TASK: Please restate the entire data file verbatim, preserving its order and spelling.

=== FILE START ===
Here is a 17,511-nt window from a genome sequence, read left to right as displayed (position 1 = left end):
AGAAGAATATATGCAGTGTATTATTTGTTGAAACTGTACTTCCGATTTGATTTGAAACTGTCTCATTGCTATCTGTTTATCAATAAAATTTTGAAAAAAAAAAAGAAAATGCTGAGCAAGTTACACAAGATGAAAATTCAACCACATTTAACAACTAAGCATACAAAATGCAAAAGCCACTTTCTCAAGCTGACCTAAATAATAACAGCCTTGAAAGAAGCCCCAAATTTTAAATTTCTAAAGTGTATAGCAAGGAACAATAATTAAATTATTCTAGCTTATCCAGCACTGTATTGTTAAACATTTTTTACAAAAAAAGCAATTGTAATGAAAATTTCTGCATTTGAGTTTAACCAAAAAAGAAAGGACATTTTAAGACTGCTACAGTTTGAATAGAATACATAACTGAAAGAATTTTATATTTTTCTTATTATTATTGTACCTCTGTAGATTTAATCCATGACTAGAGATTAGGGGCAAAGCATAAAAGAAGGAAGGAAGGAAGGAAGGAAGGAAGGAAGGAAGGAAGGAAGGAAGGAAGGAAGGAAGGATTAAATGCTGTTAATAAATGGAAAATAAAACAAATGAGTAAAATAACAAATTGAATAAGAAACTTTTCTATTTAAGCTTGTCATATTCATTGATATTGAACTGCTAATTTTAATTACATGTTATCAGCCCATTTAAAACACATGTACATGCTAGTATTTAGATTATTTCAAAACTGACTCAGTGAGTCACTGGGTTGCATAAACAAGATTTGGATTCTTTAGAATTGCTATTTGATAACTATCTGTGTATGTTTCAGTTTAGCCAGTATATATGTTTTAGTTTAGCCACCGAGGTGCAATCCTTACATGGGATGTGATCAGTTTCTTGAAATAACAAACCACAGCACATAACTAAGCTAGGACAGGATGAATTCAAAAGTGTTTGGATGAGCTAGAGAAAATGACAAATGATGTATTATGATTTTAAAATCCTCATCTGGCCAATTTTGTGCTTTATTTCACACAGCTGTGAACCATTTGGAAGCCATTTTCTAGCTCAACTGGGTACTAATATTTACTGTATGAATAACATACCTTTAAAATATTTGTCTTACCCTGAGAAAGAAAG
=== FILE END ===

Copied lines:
Here is a 17,511-nt window from a genome sequence, read left to right as displayed (position 1 = left end):
AGAAGAATATATGCAGTGTATTATTTGTTGAAACTGTACTTCCGATTTGATTTGAAACTGTCTCATTGCTATCTGTTTATCAATAAAATTTTGAAAAAAAAAAAGAAAATGCTGAGCAAGTTACACAAGATGAAAATTCAACCACATTTAACAACTAAGCATACAAAATGCAAAAGCCACTTTCTCAAGCTGACCTAAATAATAACAGCCTTGAAAGAAGCCCCAAATTTTAAATTTCTAAAGTGTATAGCAAGGAACAATAATTAAATTATTCTAGCTTATCCAGCACTGTATTGTTAAACATTTTTTACAAAAAAAGCAATTGTAATGAAAATTTCTGCATTTGAGTTTAACCAAAAAAGAAAGGACATTTTAAGACTGCTACAGTTTGAATAGAATACATAACTGAAAGAATTTTATATTTTTCTTATTATTATTGTACCTCTGTAGATTTAATCCATGACTAGAGATTAGGGGCAAAGCATAAAAGAAGGAAGGAAGGAAGGAAGGAAGGAAGGAAGGAAGGAAGGAAGGAAGGAAGGAAGGAAGGATTAAATGCTGTTAATAAATGGAAAATAAAACAAATGAGTAAAATAACAAATTGAATAAGAAACTTTTCTATTTAAGCTTGTCATATTCATTGATATTGAACTGCTAATTTTAATTACATGTTATCAGCCCATTTAAAACACATGTACATGCTAGTATTTAGATTATTTCAAAACTGACTCAGTGAGTCACTGGGTTGCATAAACAAGATTTGGATTCTTTAGAATTGCTATTTGATAACTATCTGTGTATGTTTCAGTTTAGCCAGTATATATGTTTTAGTTTAGCCACCGAGGTGCAATCCTTACATGGGATGTGATCAGTTTCTTGAAATAACAAACCACAGCACATAACTAAGCTAGGACAGGATGAATTCAAAAGTGTTTGGATGAGCTAGAGAAAATGACAAATGATGTATTATGATTTTAAAATCCTCATCTGGCCAATTTTGTGCTTTATTTCACACAGCTGTGAACCATTTGGAAGCCATTTTCTAGCTCAACTGGGTACTAATATTTACTGTATGAATAACATACCTTTAAAATATTTGTCTTACCCTGAGAAAGAAAG